Jenny M Thomas describes her band’s music as “darker, stranger Australian folk”. She sets out to rework well-known but “unfashionable” songs and transform them into unsettling reminders of her country’s past. Her cool, understated vocals are backed by her own violin and piano work, with backing from drums, bass, a string quartet and sudden bursts of harmony vocals from her band. She provides new settings for the traditional Female Transport, a horror story about female prisoners sent to Australia, and for Eric Bogle’s bleak anti-war song on the Gallipoli campaign, And the Band Played Waltzing Matilda, while the upbeat Swag On My Shoulder takes a new direction with the inclusion of a line from the angry Treaty by the Indigenous Australian band Yothu Yindi. Even Waltzing Matilda is revived, as a slow, brooding story of impending tragedy. Bush Gothic are currently on a UK tour and well worth checking out.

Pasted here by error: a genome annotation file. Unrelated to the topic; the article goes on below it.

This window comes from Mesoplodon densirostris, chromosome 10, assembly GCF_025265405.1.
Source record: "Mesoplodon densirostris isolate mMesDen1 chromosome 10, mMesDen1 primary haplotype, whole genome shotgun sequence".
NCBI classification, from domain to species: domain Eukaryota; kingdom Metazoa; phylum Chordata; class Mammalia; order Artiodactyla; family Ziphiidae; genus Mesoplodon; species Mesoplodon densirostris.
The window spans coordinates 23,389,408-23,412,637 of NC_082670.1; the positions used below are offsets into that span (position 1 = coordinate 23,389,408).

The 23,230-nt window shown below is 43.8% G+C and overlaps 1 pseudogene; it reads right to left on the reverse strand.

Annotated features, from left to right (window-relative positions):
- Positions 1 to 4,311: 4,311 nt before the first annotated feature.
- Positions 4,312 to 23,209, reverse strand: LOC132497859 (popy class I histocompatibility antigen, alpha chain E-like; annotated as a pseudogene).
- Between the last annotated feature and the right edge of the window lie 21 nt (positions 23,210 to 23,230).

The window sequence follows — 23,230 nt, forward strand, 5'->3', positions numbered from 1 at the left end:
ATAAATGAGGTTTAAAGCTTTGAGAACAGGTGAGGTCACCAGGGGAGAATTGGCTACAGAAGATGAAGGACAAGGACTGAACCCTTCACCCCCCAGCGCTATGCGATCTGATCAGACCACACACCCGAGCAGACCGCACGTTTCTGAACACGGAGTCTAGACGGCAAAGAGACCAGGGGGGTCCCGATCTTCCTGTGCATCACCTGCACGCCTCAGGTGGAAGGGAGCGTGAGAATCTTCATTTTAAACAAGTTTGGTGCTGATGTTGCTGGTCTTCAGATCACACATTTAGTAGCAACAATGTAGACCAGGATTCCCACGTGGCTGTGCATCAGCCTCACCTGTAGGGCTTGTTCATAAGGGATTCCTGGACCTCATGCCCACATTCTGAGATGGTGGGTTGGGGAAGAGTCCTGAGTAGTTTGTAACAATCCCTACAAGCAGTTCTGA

Bush Gothic: The Natural Selection Australian Songbook review – unsettling folk songs reworked
Robin Denselow is a journalist and broadcaster who specialises in music and politics. He is the author of When The Music's Over, a history of political pop